My Journey with Electric Vehicles: A Personal Story

Chase Drum
Jun 2024
For some drivers, an electric vehicle is a practical purchase that helps save money, reduces emissions, and provides an easier ownership experience. For others, the interest in electric goes far deeper. GreenCars contributor Chase Drum has been in love with EVs since 2005; learn about his journey here.
servicing an EV

A Lifelong Fascination With Electric Cars

From a young age, all modes of transportation fascinated me. Planes, trains, boats, automobiles…you name it! But, it was during my high school years that I had my first experience with electric vehicles (EVs). In 2005, I elected to take our high school’s “applied engineering” course, which involved building and racing electric vehicles in the Electrathon America competition.

This hands-on experience with EV technology gave me a deep dive into the mechanics of an electric powertrain. I was always fascinated by just how efficient, and powerful, electric motors were. Not only were they more efficient to operate, but you could even use them to recuperate energy when braking. Plus, adding the thrill of an EV’s torque to racing cars was exhilarating, and set the stage for my future explorations in the EV world.

close up of the hood of a Tesla

EVs Become More Than a Science Experiment

While building and racing electric cars in high school was fun, the EV community back then was still a very “homebrew” community. Back then, any EVs on the road were old cars that had been converted to electric.

While automakers like General Motors had made vehicles like the EV1 back in 1990s and early 2000s, they were never for sale. You could only lease them, and while the vehicles were popular with people, they were generally destroyed at the end of their leases. However, even in 2007, there were a couple of startups and companies talking about EVs.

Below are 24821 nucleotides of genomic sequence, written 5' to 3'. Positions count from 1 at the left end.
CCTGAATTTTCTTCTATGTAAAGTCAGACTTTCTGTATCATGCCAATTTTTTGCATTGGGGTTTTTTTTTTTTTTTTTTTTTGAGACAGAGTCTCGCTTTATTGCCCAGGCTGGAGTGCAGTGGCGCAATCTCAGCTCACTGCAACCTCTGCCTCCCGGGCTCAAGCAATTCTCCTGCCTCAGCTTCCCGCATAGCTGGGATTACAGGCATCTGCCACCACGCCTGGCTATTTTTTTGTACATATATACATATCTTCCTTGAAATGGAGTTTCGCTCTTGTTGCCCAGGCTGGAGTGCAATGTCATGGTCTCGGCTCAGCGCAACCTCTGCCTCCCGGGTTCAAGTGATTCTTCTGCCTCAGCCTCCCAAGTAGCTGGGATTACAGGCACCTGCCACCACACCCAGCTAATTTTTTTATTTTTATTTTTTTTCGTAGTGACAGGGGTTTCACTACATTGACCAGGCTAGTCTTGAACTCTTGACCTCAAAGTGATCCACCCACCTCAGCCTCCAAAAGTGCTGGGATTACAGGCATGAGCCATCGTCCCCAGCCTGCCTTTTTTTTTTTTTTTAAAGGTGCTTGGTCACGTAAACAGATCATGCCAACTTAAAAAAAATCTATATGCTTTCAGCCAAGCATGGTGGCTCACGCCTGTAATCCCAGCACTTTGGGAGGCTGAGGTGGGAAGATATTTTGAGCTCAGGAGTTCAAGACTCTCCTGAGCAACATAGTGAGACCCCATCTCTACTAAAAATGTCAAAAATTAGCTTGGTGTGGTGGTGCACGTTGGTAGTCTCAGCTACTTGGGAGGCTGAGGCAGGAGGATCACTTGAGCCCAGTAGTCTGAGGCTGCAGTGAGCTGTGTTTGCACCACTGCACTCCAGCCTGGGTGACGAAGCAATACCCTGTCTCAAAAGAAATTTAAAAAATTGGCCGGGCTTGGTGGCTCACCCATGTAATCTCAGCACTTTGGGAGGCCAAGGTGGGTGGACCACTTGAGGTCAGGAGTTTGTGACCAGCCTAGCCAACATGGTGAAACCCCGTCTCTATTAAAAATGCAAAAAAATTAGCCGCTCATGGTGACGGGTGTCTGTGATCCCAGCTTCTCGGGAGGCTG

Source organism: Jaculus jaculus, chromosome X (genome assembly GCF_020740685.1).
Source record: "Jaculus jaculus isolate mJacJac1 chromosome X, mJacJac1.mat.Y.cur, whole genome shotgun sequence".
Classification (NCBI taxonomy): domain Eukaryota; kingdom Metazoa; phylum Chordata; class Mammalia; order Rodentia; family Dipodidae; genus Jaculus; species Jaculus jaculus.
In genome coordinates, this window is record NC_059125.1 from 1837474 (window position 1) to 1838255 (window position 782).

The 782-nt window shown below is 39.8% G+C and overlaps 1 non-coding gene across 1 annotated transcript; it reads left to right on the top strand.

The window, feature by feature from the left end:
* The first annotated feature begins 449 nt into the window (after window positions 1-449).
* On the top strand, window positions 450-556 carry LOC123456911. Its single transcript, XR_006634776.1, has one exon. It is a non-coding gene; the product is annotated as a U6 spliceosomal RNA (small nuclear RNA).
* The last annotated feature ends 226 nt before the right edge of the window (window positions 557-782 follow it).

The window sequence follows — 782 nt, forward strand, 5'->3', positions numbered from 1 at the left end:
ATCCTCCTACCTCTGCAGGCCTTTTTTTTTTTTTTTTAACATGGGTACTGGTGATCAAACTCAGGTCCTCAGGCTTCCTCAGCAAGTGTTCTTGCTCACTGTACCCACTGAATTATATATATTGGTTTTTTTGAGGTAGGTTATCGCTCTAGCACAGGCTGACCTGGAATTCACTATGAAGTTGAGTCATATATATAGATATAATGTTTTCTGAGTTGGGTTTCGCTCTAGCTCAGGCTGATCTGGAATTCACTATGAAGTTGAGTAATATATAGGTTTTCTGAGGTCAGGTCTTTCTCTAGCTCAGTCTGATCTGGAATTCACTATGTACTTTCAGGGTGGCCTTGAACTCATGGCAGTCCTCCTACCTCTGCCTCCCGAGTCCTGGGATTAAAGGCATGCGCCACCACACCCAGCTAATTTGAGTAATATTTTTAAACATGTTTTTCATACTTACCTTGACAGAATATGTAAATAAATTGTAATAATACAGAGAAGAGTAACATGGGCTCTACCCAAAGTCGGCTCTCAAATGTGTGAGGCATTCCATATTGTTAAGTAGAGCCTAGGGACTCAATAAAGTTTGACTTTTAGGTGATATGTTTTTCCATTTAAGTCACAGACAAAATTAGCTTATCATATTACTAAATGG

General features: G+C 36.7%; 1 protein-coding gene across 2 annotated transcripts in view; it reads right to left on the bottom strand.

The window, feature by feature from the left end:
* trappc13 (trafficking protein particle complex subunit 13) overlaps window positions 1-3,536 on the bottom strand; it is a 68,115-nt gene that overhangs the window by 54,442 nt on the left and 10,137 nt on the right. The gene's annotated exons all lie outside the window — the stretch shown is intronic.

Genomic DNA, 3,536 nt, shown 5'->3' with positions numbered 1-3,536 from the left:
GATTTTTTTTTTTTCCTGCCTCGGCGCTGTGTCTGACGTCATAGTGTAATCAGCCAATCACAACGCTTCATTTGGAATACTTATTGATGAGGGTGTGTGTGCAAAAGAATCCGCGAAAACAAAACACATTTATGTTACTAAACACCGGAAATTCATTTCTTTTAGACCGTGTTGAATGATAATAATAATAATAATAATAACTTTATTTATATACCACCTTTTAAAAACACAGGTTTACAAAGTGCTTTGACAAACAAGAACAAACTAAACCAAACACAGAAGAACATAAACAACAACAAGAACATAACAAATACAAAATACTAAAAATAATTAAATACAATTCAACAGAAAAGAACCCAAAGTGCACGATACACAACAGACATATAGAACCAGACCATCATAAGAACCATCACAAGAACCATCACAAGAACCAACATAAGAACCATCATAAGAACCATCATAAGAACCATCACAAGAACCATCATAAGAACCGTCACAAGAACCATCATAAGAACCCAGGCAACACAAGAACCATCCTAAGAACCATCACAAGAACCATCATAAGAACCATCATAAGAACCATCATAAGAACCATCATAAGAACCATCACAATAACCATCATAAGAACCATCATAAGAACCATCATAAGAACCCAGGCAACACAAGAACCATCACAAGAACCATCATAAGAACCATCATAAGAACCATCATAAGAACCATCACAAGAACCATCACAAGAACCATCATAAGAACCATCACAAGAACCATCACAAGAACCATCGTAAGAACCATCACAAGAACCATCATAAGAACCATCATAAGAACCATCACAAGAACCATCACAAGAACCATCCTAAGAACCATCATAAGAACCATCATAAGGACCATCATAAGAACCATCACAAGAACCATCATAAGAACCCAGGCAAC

Indeed, there was a small Bay-area company called Tesla Motors starting to stand out from the others. They were going to release a small, two-seat roadster based on a heavily-modified Lotus Elise. Coincidentally, in 2009, I had the opportunity to drive a Tesla Roadster in Palo Alto.

This experience proved to me that not only can companies make an electric vehicle, but electric vehicles could be very fast and fun to drive even compared to a traditional car! The Tesla Roadster, with its groundbreaking performance and sleek design, proved to me that electric vehicles were the future of automobiles. The drive solidified my passion for EVs – and made me a fervent advocate for electric transportation.

Are EVs More Enjoyable than ICE Vehicles?

In 2012, Tesla started delivering its first clean-sheet EV that people could purchase, the Tesla Model S. The Model S took some of the great tech first shown in the Roadster and built on it further – demonstrating that an EV could be more practical than a traditional vehicle. With a huge hatchback, and storage under the hood, the Model S was spacious, fast, and packed with tech that made it revolutionary. It was also so easy to live with that even the most ambitious Home Depot runs for weekend projects were no issue.

In 2013, I was fortunate to have a Tesla Model S as a work vehicle. Benchmarking it against other types of vehicles, it was still expensive – if less expensive than prior iterations. But the Model S also proved that, if a startup could build not just an EV, but a really good car that happened to be electric, what was going to hold other automakers back from eventually stepping up and building their own?

That same year, I attended the opening of the first Tesla Supercharger station in Woodburn, Oregon. Before then, the best way to charge was to use Level 2 charging – and that really made EVs just good for around town. The Model S did have sufficient range for many road trips, but you needed a place to charge once you got to your destination. With the introduction of the Supercharger, a Level 3 DC quick charger, EVs became an option for road trips – and even an option for a one-car family.